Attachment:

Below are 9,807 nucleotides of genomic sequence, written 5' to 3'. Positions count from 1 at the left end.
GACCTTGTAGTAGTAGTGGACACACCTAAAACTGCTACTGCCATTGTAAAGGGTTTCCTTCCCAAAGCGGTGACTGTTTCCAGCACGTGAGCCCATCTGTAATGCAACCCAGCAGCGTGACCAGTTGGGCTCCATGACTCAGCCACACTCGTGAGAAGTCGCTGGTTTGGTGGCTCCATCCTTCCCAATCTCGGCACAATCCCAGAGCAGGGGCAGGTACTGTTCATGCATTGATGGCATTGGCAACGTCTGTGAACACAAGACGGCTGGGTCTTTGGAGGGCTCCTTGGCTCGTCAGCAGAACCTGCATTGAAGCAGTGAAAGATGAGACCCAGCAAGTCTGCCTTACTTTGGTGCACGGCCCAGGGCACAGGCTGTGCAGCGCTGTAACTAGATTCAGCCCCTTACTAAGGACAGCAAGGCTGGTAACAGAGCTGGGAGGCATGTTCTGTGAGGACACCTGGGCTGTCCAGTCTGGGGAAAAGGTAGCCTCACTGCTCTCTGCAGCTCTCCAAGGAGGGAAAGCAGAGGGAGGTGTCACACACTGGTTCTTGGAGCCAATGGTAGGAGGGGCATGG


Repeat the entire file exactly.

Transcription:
Below are 9,807 nucleotides of genomic sequence, written 5' to 3'. Positions count from 1 at the left end.
GACCTTGTAGTAGTAGTGGACACACCTAAAACTGCTACTGCCATTGTAAAGGGTTTCCTTCCCAAAGCGGTGACTGTTTCCAGCACGTGAGCCCATCTGTAATGCAACCCAGCAGCGTGACCAGTTGGGCTCCATGACTCAGCCACACTCGTGAGAAGTCGCTGGTTTGGTGGCTCCATCCTTCCCAATCTCGGCACAATCCCAGAGCAGGGGCAGGTACTGTTCATGCATTGATGGCATTGGCAACGTCTGTGAACACAAGACGGCTGGGTCTTTGGAGGGCTCCTTGGCTCGTCAGCAGAACCTGCATTGAAGCAGTGAAAGATGAGACCCAGCAAGTCTGCCTTACTTTGGTGCACGGCCCAGGGCACAGGCTGTGCAGCGCTGTAACTAGATTCAGCCCCTTACTAAGGACAGCAAGGCTGGTAACAGAGCTGGGAGGCATGTTCTGTGAGGACACCTGGGCTGTCCAGTCTGGGGAAAAGGTAGCCTCACTGCTCTCTGCAGCTCTCCAAGGAGGGAAAGCAGAGGGAGGTGTCACACACTGGTTCTTGGAGCCAATGGTAGGAGGGGCATGG